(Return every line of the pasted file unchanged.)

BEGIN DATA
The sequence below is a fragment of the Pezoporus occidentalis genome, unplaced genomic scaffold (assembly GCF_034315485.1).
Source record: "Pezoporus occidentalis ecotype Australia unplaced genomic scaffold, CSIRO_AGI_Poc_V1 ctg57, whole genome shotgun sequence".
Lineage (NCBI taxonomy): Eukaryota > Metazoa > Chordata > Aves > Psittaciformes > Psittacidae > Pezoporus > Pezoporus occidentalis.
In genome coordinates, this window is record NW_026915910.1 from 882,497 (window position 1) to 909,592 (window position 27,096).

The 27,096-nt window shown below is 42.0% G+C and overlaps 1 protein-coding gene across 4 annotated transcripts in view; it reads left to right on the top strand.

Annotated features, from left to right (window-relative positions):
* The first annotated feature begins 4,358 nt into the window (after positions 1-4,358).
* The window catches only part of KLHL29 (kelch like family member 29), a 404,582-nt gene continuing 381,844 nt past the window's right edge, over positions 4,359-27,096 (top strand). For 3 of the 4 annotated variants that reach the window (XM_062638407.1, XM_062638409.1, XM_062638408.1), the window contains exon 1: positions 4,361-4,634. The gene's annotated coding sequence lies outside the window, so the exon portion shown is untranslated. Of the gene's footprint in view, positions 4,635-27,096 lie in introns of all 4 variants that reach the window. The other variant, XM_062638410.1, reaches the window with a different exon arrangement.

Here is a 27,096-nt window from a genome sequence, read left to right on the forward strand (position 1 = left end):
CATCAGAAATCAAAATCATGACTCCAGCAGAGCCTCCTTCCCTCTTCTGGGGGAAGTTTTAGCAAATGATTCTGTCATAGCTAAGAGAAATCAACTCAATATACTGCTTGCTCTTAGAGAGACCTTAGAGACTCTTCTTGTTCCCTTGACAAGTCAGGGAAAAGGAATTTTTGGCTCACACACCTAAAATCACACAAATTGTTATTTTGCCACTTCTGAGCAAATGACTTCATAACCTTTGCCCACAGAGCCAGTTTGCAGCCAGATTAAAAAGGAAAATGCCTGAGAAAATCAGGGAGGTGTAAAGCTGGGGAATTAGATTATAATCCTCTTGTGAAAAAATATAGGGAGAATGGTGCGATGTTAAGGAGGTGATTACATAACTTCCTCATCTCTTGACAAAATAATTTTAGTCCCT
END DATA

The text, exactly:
The sequence below is a fragment of the Pezoporus occidentalis genome, unplaced genomic scaffold (assembly GCF_034315485.1).
Source record: "Pezoporus occidentalis ecotype Australia unplaced genomic scaffold, CSIRO_AGI_Poc_V1 ctg57, whole genome shotgun sequence".
Lineage (NCBI taxonomy): Eukaryota > Metazoa > Chordata > Aves > Psittaciformes > Psittacidae > Pezoporus > Pezoporus occidentalis.
In genome coordinates, this window is record NW_026915910.1 from 882,497 (window position 1) to 909,592 (window position 27,096).

The 27,096-nt window shown below is 42.0% G+C and overlaps 1 protein-coding gene across 4 annotated transcripts in view; it reads left to right on the top strand.

Annotated features, from left to right (window-relative positions):
* The first annotated feature begins 4,358 nt into the window (after positions 1-4,358).
* The window catches only part of KLHL29 (kelch like family member 29), a 404,582-nt gene continuing 381,844 nt past the window's right edge, over positions 4,359-27,096 (top strand). For 3 of the 4 annotated variants that reach the window (XM_062638407.1, XM_062638409.1, XM_062638408.1), the window contains exon 1: positions 4,361-4,634. The gene's annotated coding sequence lies outside the window, so the exon portion shown is untranslated. Of the gene's footprint in view, positions 4,635-27,096 lie in introns of all 4 variants that reach the window. The other variant, XM_062638410.1, reaches the window with a different exon arrangement.

Here is a 27,096-nt window from a genome sequence, read left to right on the forward strand (position 1 = left end):
CATCAGAAATCAAAATCATGACTCCAGCAGAGCCTCCTTCCCTCTTCTGGGGGAAGTTTTAGCAAATGATTCTGTCATAGCTAAGAGAAATCAACTCAATATACTGCTTGCTCTTAGAGAGACCTTAGAGACTCTTCTTGTTCCCTTGACAAGTCAGGGAAAAGGAATTTTTGGCTCACACACCTAAAATCACACAAATTGTTATTTTGCCACTTCTGAGCAAATGACTTCATAACCTTTGCCCACAGAGCCAGTTTGCAGCCAGATTAAAAAGGAAAATGCCTGAGAAAATCAGGGAGGTGTAAAGCTGGGGAATTAGATTATAATCCTCTTGTGAAAAAATATAGGGAGAATGGTGCGATGTTAAGGAGGTGATTACATAACTTCCTCATCTCTTGACAAAATAATTTTAGTCCCT